I sit right next to him at work, and we've been side-by-side for so long that I can usually tell what he's doing just by the noises he makes. I can hear everything: I can hear him breathe, I can hear his stomach growl, and I spend more time with him than I do my family, which is a sorry state of affairs indeed. You've heard the terms "work family" and "work spouse," but it isn't like that at all with us. Anyway, one spouse is quite enough, thanks. I don't need anyone else pestering me for dinner, or poking around at my swimsuit areas. Tim asks for nothing - except the occasional Tums or ibuprofen.

Although I can't see him because we're behind one-inch-thick cubicle walls, I know that he's over there squinting worriedly into a little mirror he keeps at his desk to assess his many imagined ailments and conditions.

"These lights make me look all spotty!"

I grab my pencil and tablet. For amusement, I like to keep a record of Tim's pseudo-symptoms. Here is the actual list from my desk, along with - for some reason - a doodle of a pine tree.



I know. I have the penmanship of a mentally challenged first-grader, don’t I? The only legible thing on that paper is the pine tree.

So allow me to transcribe for you. Below are some of Tim's Imaginary Zombie Ailments, along with handy-dandy Regular Person Translations:

IZA: "I think my brain stem just snapped!"
RPT: He has a crick in his neck.

IZA: "There's liquid lung juice dripping on my liver!"
RPT: He has gas.

IZA: "I feel like I have a nail in my hand!"
RPT: He's having a minor muscle spasm.

IZA: "Something is moving up through my neck!"
RPT: He has gas.

IZA: "I can hear this dripping in my head!"
RPT: His allergies are acting up.

IZA: "My eyes feel like they're going to shrivel up!"
RPT: He's tired.

IZA: "I think my esophagus just separated from my stomach!"
RPT: Still gas.

You might doubt the veracity of my claims. You might think I'm exaggerating about Tim, that no one could make up such whack-a-doo maladies. But I assure you: It's all true. The list doesn't lie.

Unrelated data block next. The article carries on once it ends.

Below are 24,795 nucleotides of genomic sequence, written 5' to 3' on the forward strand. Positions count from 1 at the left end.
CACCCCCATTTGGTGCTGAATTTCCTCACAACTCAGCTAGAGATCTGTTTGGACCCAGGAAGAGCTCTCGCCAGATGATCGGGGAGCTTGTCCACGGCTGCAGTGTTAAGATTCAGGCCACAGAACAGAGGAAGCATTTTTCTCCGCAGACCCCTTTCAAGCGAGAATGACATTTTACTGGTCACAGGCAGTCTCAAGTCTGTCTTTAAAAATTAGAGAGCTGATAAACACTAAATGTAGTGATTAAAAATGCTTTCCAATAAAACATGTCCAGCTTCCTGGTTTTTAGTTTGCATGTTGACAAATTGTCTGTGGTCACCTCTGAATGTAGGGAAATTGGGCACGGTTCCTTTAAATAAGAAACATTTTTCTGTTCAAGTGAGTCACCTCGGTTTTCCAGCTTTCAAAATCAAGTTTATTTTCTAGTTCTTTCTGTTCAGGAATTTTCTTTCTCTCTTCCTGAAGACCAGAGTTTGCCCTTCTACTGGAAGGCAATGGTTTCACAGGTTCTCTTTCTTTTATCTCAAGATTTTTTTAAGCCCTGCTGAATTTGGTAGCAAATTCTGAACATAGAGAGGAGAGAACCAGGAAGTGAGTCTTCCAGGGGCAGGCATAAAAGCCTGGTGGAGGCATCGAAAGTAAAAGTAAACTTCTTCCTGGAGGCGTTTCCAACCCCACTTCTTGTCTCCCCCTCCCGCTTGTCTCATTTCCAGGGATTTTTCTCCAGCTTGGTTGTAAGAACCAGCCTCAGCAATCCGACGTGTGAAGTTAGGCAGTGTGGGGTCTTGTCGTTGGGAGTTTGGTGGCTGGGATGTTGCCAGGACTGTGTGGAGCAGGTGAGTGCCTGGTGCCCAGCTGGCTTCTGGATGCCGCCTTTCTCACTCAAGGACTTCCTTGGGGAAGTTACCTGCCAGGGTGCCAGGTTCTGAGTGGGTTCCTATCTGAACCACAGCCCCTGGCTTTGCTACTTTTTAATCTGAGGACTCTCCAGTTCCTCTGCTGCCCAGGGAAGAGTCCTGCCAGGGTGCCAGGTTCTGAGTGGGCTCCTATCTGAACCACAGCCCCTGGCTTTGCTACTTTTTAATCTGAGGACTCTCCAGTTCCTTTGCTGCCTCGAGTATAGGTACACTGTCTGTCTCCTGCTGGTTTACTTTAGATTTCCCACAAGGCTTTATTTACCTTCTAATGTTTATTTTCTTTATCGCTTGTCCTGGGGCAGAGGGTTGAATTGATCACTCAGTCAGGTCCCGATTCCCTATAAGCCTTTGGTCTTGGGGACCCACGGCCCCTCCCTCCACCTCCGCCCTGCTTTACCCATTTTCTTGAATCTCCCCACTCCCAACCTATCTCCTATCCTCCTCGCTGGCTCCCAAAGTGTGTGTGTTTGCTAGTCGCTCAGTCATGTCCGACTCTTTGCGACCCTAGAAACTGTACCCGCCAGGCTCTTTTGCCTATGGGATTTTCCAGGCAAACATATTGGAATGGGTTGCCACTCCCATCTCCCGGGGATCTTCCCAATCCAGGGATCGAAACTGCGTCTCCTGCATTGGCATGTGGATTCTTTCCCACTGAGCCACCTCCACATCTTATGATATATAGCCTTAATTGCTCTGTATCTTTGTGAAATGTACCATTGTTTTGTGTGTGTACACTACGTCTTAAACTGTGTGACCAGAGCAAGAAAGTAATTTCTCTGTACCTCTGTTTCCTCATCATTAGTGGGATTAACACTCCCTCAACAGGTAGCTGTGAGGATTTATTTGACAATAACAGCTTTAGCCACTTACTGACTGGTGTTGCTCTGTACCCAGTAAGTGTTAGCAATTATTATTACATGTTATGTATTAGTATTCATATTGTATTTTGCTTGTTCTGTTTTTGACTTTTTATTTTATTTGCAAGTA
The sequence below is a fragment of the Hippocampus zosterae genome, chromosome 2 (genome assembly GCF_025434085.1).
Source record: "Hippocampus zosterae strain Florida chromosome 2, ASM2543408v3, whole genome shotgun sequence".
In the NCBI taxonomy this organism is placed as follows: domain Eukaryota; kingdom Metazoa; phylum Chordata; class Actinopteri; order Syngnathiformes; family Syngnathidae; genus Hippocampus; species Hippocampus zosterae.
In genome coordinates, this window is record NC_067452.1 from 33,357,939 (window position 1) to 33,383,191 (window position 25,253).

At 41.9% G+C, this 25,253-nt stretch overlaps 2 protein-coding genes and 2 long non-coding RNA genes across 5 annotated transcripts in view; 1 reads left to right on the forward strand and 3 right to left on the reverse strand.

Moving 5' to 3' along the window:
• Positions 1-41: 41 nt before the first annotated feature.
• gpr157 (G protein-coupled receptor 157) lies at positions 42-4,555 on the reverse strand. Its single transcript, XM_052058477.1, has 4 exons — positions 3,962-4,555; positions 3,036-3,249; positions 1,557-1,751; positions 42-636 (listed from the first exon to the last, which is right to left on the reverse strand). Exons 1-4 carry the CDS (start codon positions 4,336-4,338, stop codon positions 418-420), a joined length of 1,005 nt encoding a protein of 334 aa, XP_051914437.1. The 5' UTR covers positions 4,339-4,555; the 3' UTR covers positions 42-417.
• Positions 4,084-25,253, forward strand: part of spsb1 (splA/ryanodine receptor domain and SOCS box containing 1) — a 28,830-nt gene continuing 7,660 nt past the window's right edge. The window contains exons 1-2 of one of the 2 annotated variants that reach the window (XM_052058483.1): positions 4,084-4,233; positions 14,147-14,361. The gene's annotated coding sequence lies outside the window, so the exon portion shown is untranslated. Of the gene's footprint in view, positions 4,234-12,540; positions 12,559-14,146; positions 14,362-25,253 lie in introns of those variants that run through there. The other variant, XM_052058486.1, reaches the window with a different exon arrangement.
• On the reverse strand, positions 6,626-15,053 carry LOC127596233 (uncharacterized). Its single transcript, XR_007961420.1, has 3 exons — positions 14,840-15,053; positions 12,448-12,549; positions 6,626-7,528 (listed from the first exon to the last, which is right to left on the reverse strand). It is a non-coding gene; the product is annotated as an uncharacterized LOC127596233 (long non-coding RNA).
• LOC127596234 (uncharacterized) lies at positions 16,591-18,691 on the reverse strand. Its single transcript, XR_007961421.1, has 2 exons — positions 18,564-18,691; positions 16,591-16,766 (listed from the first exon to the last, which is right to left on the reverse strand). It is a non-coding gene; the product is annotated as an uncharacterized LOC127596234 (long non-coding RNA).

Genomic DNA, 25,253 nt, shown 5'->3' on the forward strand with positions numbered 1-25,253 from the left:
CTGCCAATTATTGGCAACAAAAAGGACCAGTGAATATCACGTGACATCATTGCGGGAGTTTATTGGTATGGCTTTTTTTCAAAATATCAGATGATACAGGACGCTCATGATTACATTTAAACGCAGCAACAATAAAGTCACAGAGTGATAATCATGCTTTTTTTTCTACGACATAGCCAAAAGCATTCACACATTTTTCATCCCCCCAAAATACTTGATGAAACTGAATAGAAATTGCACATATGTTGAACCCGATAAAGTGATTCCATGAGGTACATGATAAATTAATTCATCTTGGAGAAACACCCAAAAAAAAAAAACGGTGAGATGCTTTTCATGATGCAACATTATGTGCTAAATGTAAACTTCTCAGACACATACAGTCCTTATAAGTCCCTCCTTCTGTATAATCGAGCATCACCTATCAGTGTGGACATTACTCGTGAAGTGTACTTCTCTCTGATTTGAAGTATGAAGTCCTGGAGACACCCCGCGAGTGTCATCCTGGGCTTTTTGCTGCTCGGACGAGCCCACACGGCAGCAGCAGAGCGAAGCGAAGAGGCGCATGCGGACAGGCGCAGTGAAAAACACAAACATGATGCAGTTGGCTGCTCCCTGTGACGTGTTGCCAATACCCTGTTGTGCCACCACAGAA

I put down the tablet, rise from my chair and walk over to stand in his doorway, where I watch him frown into his Worry Mirror.

"Were you always like this?" I ask. "I mean, when you were a kid, did you sit in classrooms narrating your body's rapid and disturbing disintegration?"

"No, no," he says, shaking his head. "It's only since I've been here. This building is killing me." 

He looks up from his mirror, brows raised. 

"I'm gonna bring in my Radon detector!"

You know, he may have something there. I've always said that cubicles are just glorified coffins.

And really, Tim is a very smart, apparently sane person in other ways. Plus he's super nice - always saying good morning, giving me coupons for my brand of Greek yogurt . . . I once convinced him to put a bowl of water out for some stray cats that he'd told me about, a litter of kittens living under his porch.

So yeah. He's a really good guy.

I mean, as far as zombies go.


Wednesday, July 23, 2014

Get Your Butt Outside


(Post copyright 2014, Dawn Weber)

The sun shines bright on the sidewalk,
Your bike's in the garage, cast aside,
While you sit, transfixed to an iPod,
Please - get your butt outside.

A pool shimmers blue in the backyard, 
The bank-loan for it made us cry, 
But I'm not sure you know that it's there, son,
Since you won't take your heinie outside.

The grass sure could stand a good cutting,
Though I don't think you'll really comply,
As mowers don't feature PlayStations,
And we don't have a TV outside.

The dog waits in vain by the side door,
A real worried look in her eye,
She knows she can't count on you, boy,
There's no way that you'll take her outside.

A trampoline rusts by the driveway,
It misses your feet, that's no lie,
But COD won't play itself, you know,
Hell no, you ain't going outside.

Things sure were different for me, kid,
Back in nineteen seventy-nine,
"Don't come back in this house till the streetlights come on!"
Had no choice. Put on shoes. Went outside.

Anyway, I was glad to go out there,
Especially in June and July,
No A/C makes houses infernos,
And I much preferred frying outside.

There are woods that you should be exploring,
Mitts that could catch a pop-fly,
But Minecraft is what you're adoring,
And it's hard to see laptops outside.

I sure wish I was there now, son,
I'm at work to pay bills for wifi,
But this weekend I'll change up the password,
You can bet - your ass WILL BE outside. 


Friday, July 11, 2014

Chocolate. And Other Reasons to Live

(post copyright 2014, Dawn Weber)

There I sat, in the grocery store parking lot, feeling confused and very tragic.

I'd just finished my first day of work after a week's vacation at the beach, and I stared straight ahead, watching the heat boil up from the asphalt. What happened to the ocean? I wondered. Where is the rum? What do you mean I have to wear pants all day?

Reality: such a disappointment.

And I knew not this thing they called "Monday." Just minutes ago, it seemed, the time had blended into a pleasant blue haze of laughter and friends, waves and great food and complete relaxation, wherein someone would occasionally ask, "Does anybody know what day it is?" only to receive the same replies: 

"Who knows?"

"Who cares?"

"Pass me another drink!"

Yet, there I was, back in the work-week with all the other dummies, forced to wear pants. It had been a day like so many others before it, and so many that will be after it: ten hours of email, canned soup for lunch, and no rum at all.